Commissioning and quality assurance of an optically guided three-dimensional ultrasound target localization system for radiotherapy

Wolfgang A. Tomé, Sanford L. Meeks, Nigel P. Orton, Lionel G. Bouchet, Francis J. Bova

Research output: Contribution to journalArticle

45 Scopus citations

Abstract

Recently, there has been proliferation of image-guided positioning systems for high-precision radiation therapy, with little attention given to quality assurance procedures for such systems. To ensure accurate treatment delivery, errors in the imaging, localization, and treatment delivery processes must be systematically analyzed. This paper details acceptance tests for an optically guided three-dimensional (3D) ultrasound system used for patient localization. While all tests were performed using the same commercial system, the general philosophy and procedures are applicable to all systems utilizing image guidance. Determination of absolute localization accuracy requires a consistent stereotactic, or three-dimensional, coordinate system in the treatment planning system and the treatment vault. We established such a coordinate system using optical guidance. The accuracy of this system for localization of spherical targets imbedded in a phantom at depths ranging from 3 to 13 cm was determined to be (average ± standard deviation) AP = 0.2 ± 0.7 mm, Lat = 0.9 ± 0.6 mm, Ax = 0.6 ± 1.0 mm. In order to test the ability of the optically guided 3D ultrasound localization system to determine the magnitude of an internal organ shift with respect to the treatment isocenter, a phantom that closely mimics the typical human male pelvic anatomy was used. A CT scan of the phantom was acquired, and the regions of interest were contoured. With the phantom on the treatment couch, optical guidance was used to determine the positions of each organ to within imaging uncertainty, and to align the phantom so the plan and treatment machine coordinates coincided. To simulate a clinical misalignment of the treatment target, the phantom was then shifted by different precise offsets, and an experimenter blind to the offsets used ultrasound guidance to determine the magnitude of the shifts. On average, the magnitude of the shifts could be determined to within 1.0 mm along each axis.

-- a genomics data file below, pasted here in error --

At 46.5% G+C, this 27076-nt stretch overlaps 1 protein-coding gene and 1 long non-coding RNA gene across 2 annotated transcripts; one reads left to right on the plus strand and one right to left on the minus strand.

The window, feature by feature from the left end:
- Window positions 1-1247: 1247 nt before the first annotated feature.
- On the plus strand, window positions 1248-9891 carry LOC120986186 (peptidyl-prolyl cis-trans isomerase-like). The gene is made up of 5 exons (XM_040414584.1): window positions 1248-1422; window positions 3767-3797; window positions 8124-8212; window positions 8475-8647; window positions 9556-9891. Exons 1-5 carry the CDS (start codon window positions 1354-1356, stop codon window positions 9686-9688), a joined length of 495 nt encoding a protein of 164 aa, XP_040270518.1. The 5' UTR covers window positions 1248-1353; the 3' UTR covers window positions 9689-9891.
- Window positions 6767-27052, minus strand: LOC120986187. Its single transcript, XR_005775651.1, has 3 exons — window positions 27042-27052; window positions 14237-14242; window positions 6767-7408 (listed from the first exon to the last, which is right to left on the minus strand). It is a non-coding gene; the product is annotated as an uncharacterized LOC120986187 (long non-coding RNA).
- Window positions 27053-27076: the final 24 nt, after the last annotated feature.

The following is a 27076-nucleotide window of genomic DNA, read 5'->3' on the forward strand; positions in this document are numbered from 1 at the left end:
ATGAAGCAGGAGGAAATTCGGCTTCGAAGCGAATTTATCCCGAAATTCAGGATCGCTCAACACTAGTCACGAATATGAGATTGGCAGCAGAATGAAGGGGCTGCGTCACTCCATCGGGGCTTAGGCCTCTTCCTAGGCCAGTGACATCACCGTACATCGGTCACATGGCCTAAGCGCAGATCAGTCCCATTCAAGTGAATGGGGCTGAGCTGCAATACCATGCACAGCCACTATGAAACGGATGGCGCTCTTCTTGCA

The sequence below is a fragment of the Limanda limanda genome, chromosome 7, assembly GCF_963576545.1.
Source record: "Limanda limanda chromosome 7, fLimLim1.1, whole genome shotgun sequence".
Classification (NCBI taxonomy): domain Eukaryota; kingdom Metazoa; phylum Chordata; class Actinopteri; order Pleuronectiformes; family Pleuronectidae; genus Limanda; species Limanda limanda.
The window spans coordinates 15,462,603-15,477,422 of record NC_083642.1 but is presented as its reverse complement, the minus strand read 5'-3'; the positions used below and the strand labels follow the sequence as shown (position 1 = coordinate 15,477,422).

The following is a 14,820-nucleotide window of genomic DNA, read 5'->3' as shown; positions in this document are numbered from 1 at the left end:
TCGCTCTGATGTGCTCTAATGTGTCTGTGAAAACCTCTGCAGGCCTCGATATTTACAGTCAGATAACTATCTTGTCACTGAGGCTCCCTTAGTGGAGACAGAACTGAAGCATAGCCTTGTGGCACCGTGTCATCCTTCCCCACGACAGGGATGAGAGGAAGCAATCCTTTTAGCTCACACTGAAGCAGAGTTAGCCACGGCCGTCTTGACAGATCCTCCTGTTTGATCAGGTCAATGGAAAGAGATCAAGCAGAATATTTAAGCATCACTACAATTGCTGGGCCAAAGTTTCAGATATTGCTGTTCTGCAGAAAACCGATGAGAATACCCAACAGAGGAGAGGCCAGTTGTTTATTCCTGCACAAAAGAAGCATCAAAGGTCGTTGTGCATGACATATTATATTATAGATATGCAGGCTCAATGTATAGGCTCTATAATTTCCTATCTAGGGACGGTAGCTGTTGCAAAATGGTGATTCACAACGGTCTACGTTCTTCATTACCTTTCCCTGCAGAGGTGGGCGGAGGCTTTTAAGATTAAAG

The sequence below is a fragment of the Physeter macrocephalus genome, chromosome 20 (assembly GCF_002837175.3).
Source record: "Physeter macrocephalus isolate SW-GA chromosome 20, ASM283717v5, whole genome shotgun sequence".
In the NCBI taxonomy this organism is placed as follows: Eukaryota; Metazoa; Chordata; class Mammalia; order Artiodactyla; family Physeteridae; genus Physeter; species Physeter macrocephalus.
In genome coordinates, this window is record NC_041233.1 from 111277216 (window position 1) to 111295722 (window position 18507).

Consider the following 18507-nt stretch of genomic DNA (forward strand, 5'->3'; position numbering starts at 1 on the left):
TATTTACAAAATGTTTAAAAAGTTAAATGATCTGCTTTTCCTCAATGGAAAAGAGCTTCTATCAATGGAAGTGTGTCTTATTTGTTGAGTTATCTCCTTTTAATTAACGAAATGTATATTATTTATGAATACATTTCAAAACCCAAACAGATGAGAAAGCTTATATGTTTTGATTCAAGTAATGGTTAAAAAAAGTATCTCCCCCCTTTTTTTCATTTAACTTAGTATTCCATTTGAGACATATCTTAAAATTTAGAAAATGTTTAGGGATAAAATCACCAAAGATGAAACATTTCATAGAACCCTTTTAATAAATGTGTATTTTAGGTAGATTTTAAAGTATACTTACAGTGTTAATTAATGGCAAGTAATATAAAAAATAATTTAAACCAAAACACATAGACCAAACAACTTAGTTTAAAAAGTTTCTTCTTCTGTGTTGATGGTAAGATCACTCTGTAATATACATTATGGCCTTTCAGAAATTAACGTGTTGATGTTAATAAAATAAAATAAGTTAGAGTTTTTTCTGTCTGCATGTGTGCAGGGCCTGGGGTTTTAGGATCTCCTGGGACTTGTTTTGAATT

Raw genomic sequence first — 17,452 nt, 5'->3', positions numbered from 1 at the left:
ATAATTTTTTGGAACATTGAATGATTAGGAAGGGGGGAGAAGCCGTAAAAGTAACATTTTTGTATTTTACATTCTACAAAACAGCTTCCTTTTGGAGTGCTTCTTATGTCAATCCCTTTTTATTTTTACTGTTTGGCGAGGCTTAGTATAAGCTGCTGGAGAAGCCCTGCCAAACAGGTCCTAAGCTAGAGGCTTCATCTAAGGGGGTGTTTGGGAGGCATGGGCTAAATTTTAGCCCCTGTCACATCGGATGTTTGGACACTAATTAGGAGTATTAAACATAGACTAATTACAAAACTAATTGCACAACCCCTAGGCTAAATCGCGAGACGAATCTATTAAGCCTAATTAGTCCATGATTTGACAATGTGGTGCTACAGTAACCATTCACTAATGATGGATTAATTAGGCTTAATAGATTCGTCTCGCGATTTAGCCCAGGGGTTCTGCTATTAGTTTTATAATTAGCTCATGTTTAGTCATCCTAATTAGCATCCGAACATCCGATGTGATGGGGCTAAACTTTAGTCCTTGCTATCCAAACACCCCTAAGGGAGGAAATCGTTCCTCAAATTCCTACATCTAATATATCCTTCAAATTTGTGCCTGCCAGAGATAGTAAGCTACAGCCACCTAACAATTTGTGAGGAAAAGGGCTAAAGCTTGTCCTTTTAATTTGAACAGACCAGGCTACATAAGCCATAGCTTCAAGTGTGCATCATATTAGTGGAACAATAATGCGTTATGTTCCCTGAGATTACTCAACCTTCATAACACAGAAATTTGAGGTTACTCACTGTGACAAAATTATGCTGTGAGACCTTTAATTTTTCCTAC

Original languageEnglish (US)
Pages (from-to)1781-1788
Number of pages8
JournalMedical physics
Volume29
Issue number8
DOIs
StatePublished - Aug 1 2002
Externally publishedYes

Keywords

  • 3D-ultrasound
  • Extracranial stereotactic radiosurgery
  • Image guidance
  • Optical tracking
  • Patient positioning

ASJC Scopus subject areas

  • Biophysics
  • Radiology Nuclear Medicine and imaging

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